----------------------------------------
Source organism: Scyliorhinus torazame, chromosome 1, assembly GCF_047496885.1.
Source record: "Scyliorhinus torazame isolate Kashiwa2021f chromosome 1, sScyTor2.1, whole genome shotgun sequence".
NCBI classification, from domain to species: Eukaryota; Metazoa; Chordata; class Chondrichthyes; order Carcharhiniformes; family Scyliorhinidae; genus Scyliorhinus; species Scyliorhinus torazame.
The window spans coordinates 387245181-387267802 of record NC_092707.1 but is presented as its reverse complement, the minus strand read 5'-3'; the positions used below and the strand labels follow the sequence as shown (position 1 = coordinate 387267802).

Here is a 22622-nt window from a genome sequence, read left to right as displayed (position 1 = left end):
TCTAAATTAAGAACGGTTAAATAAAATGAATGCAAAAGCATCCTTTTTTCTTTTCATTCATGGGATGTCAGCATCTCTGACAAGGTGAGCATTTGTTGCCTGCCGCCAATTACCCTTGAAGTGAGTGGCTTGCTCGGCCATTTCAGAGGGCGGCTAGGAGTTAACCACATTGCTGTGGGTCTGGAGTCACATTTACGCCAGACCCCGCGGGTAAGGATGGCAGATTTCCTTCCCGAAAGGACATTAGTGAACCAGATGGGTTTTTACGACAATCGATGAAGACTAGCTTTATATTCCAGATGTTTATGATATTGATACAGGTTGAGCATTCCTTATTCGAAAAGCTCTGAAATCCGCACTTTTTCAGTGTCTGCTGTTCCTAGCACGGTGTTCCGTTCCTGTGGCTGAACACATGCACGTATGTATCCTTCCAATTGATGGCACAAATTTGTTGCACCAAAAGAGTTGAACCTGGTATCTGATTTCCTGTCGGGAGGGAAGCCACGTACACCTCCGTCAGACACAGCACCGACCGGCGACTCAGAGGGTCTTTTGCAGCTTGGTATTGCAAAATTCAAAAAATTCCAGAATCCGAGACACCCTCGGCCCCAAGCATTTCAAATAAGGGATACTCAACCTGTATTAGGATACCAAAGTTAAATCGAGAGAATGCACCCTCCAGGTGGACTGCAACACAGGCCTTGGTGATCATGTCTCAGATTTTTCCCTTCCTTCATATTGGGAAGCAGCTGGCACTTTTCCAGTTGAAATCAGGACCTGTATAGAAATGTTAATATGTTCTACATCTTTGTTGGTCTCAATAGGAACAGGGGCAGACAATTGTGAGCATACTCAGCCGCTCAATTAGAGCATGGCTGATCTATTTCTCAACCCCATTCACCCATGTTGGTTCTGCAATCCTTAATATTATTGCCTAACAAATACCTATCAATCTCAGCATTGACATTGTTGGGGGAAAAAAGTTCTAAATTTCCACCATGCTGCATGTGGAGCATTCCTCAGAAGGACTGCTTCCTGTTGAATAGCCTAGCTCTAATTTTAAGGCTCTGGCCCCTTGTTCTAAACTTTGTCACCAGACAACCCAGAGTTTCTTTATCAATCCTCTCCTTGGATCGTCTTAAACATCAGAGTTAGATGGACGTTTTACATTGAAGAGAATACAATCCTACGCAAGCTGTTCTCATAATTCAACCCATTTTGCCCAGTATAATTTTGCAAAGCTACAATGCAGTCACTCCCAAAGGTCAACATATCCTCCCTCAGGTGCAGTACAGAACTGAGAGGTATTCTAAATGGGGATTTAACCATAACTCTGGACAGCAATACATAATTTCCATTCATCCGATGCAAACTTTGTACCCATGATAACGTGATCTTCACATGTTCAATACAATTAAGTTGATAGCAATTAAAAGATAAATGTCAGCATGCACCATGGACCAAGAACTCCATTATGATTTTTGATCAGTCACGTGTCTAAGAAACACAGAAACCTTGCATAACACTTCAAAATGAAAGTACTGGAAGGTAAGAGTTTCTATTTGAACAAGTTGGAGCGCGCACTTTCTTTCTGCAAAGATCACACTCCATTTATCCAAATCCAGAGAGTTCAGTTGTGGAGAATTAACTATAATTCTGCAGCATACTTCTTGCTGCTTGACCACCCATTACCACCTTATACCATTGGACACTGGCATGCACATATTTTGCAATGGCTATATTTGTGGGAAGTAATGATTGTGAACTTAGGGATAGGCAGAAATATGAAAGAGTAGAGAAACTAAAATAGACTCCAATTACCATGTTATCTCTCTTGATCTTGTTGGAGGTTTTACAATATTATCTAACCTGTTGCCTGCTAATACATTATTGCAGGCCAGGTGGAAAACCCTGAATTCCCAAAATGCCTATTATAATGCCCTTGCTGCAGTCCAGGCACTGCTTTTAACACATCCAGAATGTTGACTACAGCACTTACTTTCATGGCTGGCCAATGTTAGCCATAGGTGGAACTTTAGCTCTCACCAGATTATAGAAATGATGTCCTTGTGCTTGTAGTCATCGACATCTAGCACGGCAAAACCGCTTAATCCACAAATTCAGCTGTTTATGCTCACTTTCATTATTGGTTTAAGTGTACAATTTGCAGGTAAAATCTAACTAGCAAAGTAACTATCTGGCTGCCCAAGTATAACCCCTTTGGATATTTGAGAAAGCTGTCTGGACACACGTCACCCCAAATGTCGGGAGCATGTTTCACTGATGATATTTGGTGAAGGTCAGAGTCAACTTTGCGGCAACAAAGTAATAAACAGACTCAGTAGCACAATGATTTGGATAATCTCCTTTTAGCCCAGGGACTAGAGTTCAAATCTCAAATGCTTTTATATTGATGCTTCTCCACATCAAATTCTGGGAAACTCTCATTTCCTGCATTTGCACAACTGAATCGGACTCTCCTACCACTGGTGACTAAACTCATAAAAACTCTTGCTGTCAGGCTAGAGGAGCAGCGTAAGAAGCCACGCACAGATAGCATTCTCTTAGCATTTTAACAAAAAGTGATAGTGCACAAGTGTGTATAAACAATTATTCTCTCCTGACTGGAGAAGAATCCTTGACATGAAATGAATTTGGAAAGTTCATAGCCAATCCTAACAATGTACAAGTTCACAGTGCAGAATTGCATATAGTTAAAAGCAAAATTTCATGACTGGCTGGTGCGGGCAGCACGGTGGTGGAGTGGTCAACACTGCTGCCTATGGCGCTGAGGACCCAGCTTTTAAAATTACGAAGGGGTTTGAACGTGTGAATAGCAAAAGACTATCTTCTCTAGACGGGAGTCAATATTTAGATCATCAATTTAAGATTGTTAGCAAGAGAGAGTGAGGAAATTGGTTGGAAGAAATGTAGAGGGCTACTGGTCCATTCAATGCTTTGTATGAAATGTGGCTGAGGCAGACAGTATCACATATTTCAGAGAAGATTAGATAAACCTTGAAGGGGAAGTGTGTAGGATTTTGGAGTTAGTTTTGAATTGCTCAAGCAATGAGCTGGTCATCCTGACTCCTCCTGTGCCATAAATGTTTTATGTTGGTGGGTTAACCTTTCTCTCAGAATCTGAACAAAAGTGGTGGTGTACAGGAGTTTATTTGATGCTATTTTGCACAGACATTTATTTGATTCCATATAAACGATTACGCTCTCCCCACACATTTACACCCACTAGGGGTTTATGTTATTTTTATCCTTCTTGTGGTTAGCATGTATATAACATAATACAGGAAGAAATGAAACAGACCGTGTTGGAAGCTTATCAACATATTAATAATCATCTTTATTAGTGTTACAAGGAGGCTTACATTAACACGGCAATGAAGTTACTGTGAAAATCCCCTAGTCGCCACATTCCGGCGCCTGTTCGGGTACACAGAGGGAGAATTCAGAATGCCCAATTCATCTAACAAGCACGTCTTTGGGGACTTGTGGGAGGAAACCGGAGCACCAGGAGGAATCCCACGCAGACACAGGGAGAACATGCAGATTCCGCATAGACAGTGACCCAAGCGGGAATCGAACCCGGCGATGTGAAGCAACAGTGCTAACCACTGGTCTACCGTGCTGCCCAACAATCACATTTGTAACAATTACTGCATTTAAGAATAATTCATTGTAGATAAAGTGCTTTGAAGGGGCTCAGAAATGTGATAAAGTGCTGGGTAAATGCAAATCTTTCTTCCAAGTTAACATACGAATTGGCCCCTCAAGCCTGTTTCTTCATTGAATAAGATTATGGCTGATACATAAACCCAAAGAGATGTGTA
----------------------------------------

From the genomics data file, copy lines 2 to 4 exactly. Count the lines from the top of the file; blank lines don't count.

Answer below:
Source record: "Scyliorhinus torazame isolate Kashiwa2021f chromosome 1, sScyTor2.1, whole genome shotgun sequence".
NCBI classification, from domain to species: Eukaryota; Metazoa; Chordata; class Chondrichthyes; order Carcharhiniformes; family Scyliorhinidae; genus Scyliorhinus; species Scyliorhinus torazame.
The window spans coordinates 387245181-387267802 of record NC_092707.1 but is presented as its reverse complement, the minus strand read 5'-3'; the positions used below and the strand labels follow the sequence as shown (position 1 = coordinate 387267802).